Fennel seeds are often used, especially in Indian culture, at the end of meals to soothe the digestive system. Their licorice-like taste is refreshing and has antioxidant properties that reduce inflammation in the body. Fennel teas have often been used for a similar purpose after meal time or any time that a person’s stomach is not feeling so well. However, for those on a low FODMAP regimen, some teas are not as easy on the stomach. In fact, in high enough servings, some teas are considered high FODMAP and may trigger digestive symptoms. Therefore, let’s learn a little more about fennel tea and how you may fit it into your low FODMAP lifestyle.
What is fennel?
Foeniculum vulgare, or fennel, is a bulbous vegetable with a tall, wispy top that resembles dill. Fennel has been used for many years as a traditional medicine. Research shows that fennel may be helpful in the treatment of various ailments of the digestive, endocrine, respiratory, and reproductive systems. Such ailments include abdominal pain, vomiting, arthritis, constipation, diarrhea, flatulence, gastritis, insomnia, irritable colon, kidney ailments, mouth ulcers, and stomachache.
In its raw and cooked form, it can be used on salads, as snacks, and stewed, boiled, grilled, or roasted in various recipes. The bulb part of fennel has the licorice taste you may be familiar with from fennel seeds and teas. There are two main types of fennel known as Sweet Fennel and Florence Fennel. It’s the Sweet Fennel from which the fennel seeds are extracted. The fennel seeds are the part of the fennel plant that is used to create fennel tea.
Fennel tea and FODMAPs
Unfortunately, fennel tea is not safe on a low FODMAP diet regimen. According to the Monash University app, fennel tea made weak with water is considered high in fructans in as little as a 180 milliliter, or about 6 ounces. Because of this finding, it’s no surprise that the same serving of fennel tea, made strong in water is also considered high FODMAP. When consumed in a larger serving of about 8 ounces, strongly made fennel tea also contains moderate levels of oligosaccharides.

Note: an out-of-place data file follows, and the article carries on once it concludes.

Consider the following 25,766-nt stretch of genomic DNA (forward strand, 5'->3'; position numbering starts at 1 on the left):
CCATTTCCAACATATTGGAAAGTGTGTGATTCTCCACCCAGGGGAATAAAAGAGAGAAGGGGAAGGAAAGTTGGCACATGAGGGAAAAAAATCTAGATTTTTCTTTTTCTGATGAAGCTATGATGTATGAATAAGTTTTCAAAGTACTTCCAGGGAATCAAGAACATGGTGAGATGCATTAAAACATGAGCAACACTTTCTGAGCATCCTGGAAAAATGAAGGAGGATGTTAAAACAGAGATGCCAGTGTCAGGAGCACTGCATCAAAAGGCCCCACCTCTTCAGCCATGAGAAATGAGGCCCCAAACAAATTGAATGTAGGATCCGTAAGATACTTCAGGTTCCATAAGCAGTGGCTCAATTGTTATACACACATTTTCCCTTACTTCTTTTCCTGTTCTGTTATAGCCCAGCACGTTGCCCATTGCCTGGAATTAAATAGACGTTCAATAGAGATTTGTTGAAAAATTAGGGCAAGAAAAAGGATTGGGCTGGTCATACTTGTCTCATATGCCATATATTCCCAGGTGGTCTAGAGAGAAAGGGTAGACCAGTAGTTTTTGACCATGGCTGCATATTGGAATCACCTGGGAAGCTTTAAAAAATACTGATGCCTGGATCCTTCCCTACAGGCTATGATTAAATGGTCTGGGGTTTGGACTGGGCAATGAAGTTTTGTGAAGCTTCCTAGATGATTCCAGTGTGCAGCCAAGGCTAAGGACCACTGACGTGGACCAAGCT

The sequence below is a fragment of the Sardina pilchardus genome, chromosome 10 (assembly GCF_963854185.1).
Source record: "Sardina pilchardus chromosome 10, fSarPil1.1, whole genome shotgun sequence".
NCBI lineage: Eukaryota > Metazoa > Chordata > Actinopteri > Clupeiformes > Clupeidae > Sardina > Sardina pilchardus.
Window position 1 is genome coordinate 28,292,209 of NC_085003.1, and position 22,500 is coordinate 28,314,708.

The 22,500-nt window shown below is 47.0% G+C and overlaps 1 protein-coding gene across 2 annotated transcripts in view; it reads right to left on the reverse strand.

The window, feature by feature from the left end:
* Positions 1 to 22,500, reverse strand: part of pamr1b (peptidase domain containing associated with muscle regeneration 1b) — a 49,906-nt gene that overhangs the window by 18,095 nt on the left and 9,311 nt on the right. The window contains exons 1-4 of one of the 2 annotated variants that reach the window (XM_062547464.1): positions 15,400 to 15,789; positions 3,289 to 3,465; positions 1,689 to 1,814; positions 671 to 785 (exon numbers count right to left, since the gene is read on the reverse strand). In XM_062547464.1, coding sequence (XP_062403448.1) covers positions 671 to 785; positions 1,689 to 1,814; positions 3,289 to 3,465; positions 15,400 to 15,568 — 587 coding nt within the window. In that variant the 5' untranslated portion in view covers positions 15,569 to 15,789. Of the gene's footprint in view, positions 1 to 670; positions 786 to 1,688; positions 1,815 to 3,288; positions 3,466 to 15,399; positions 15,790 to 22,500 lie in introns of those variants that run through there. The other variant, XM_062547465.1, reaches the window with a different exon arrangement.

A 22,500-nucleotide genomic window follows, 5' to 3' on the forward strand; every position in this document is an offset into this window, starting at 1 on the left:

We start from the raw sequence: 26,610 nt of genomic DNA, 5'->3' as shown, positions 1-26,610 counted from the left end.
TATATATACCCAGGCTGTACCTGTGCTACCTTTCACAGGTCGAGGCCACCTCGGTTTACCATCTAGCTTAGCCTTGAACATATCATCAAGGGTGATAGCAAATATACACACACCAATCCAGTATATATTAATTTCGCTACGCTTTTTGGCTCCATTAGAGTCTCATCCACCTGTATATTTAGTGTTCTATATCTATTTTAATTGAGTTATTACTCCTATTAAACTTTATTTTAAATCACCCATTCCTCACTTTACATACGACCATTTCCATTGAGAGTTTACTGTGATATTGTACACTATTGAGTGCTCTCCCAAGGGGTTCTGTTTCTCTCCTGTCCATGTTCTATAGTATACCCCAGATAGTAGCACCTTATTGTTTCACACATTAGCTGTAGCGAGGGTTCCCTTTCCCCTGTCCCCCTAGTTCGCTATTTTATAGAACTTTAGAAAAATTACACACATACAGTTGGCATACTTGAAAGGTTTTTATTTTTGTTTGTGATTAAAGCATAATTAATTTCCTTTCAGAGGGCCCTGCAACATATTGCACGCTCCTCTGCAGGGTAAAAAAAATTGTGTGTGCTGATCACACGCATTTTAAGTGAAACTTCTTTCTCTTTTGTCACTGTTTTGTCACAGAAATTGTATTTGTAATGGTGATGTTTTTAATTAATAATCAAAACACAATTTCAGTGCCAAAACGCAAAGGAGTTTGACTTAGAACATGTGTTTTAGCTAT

Therefore, if you want to enjoy fennel tea, it’s probably best to stick to no more than about 4 ounces or so. And a few fennel seeds here and there should be ok to chew on for digestion soothing according to Monash University. You may be able to tolerate more depending on your tolerance level of this plant.
A cup of hot tea can be soothing after meal time. Especially if it’s made from ingredients like fennel that help to soothe the digestive system. However, for those who are following a low FODMAP regimen, fennel tea can induce not so soothing digestive symptoms in an average serving size. Therefore, it’s best to enjoy this tea in very small serving sizes around no more than 4 ounces. If this is tolerated well, then you may be able to tolerate more, but use your own discretion. This is because everyone’s digestive system has slightly different levels of tolerance of different foods and beverages.
If you’re on a low FODMAP regimen and are craving a bigger cup of hot tea after meal time to warm your belly, then reach for a tea like peppermint tea. Peppermint teas like Heather’s Tummy Tea™ can help soothe your digestive system the low FODMAP way. However, if you’re looking for a non-tea beverage to help with digestion, then opt for the low FODMAP certified digestive drink LemonAID. This beverage helps to soothe digestion any time of day with lemon juice, ginger, mint, cilantro, and a dab of fennel seeds.
-written by Staci Gulbin, MS, MEd, RD of LighttrackNutrition.com